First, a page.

Tag Archives: Archaeology

Greek and Roman Cities

The Greco-Roman world was one of cities, many of which still shape the landscape of Europe, North Africa and the Middle East today. Yet the ancient city was not only a distinct architectural form, but also the centre of ancient people’s lives. Greek and Roman cities were arenas for politics and displays of power and status, venues for culture and entertainment and the backdrop for daily life, worship and death. Ancient ideas and politics, such as monarchy or democracy, developed in and for cities. Studying the ancient city, through its art, architecture and literature that survives today, means understanding the rise and fall of the Greek and Roman world and its heritage to modernity.

The Departments of Archaeology and History at the University of Sheffield are holding a free study afternoon for GCSE Students from local schools and colleges.  You will be introduced to ancient Greek and Roman cities and given a taste of what studying History or Archaeology at University is all about. You will have the opportunity to investigate two themes from the table below in small seminar groups, taught by final-year History and Archaeology students, with Dr Julia Hillner, Dr Jane Rempel and Prof Maureen Carroll offering concluding comments.

Seminar Topics may include:

  • Women in the city
  • Houses and households
  • Sacred spaces
  • Politics in the city
  • City and countryside
  • Cities and Slavery
  • End of the ancient city

For more information or to book places please contact:

Linda Billam, Schools’ Outreach Support Officer, Faculty of Arts and Humanities, University of Sheffield, email: l.billam@sheffield.ac.uk

University of Sheffield academics elected Fellows of the British Academy

In an unprecedented honour for The University of Sheffield, two academic staff from the Faculty of Arts and Humanities have been elected Fellows of the British Academy – the UK’s national body which champions and supports the humanities and social sciences.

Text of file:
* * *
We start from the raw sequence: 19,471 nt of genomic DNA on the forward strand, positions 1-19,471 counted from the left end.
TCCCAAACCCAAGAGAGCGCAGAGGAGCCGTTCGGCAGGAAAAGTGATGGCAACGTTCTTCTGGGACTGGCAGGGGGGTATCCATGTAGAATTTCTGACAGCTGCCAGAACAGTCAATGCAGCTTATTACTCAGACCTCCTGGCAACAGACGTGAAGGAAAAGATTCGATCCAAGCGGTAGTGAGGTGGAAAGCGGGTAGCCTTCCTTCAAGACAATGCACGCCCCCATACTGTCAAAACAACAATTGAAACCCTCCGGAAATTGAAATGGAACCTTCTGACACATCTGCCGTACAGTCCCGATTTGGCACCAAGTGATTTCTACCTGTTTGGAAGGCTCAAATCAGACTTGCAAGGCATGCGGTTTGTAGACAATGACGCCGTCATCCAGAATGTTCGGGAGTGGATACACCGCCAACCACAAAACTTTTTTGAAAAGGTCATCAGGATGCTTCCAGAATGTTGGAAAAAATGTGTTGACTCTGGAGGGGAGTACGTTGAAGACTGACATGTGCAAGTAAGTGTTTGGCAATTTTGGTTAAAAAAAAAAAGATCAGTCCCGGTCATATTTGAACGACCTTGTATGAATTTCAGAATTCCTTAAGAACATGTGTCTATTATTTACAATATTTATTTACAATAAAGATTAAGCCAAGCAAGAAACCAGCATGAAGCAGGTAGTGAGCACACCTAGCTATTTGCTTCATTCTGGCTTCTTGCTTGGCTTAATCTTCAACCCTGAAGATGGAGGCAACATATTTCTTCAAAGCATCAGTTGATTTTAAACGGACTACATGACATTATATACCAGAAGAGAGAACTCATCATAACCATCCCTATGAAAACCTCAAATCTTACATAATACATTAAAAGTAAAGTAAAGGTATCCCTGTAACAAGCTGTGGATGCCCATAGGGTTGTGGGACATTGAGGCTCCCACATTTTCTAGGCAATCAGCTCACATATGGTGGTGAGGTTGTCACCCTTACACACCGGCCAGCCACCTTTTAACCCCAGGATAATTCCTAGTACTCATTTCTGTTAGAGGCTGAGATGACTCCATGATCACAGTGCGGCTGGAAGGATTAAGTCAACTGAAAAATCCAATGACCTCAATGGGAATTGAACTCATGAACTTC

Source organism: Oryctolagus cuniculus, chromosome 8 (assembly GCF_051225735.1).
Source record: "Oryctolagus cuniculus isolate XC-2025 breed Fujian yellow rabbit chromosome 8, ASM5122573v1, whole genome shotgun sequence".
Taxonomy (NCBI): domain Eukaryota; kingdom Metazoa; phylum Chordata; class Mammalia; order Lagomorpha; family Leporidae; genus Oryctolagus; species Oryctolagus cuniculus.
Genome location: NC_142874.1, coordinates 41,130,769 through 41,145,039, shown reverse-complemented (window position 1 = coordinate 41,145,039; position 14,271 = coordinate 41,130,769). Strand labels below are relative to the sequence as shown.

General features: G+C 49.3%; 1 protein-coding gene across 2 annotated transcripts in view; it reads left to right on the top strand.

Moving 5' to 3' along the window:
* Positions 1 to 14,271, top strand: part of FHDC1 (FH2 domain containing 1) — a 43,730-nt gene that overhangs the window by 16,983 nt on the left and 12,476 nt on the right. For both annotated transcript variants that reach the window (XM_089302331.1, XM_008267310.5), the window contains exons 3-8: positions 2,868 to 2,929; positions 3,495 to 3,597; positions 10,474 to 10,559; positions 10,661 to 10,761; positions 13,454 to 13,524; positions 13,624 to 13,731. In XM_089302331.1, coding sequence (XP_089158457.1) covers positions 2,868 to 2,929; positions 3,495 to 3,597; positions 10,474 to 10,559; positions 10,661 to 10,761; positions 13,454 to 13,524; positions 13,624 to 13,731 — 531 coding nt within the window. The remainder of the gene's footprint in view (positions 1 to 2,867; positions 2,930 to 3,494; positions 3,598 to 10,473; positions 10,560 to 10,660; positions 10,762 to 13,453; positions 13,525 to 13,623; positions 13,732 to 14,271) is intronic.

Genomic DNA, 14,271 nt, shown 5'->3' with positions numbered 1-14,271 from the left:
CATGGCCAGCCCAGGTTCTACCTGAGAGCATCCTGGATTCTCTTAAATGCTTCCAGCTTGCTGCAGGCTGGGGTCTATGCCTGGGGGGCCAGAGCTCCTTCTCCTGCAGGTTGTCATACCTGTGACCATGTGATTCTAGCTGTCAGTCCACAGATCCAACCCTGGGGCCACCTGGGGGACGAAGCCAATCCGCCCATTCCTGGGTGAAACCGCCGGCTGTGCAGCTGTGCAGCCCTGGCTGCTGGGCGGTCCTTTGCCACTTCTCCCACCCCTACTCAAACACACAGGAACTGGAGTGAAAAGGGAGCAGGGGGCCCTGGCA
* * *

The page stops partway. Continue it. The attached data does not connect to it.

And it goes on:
We’d like to offer our warmest congratulations to Professor Michael Braddick, Professor of History, and Professor Glynis Jones, Department of Archaeology.

Mike has recently completed a term of office as Pro Vice Chancellor for the Faculty of Arts and Humanities. Author of a number of highly acclaimed histories, he has published widely on aspects of state formation and forms of political resistance in early modern England. He is also a champion of the value of the Arts and Humanities within education, and his articles on this subject have been published by the national media.

Glynis has been a member of staff at The University of Sheffield for almost thirty years. She is the Director of the MSc Environmental Archaeology and Palaeoeconomy and is a world expert on the origins of agriculture.

Professor Keith Burnett, Vice Chancellor, said, “I am truly delighted that two of our colleagues have been honoured by Fellowship of the British Academy. It is vital that universities not only address the scientific and technical challenges of the modern age, but also that we ask profound questions about society and how we live. The humanities and social sciences bring vital insight of history and archaeology and an understanding of human life and cultures. Without this perspective, we are deeply impoverished as people and our technical solutions run the risk of misunderstanding the very people they are meant to serve.”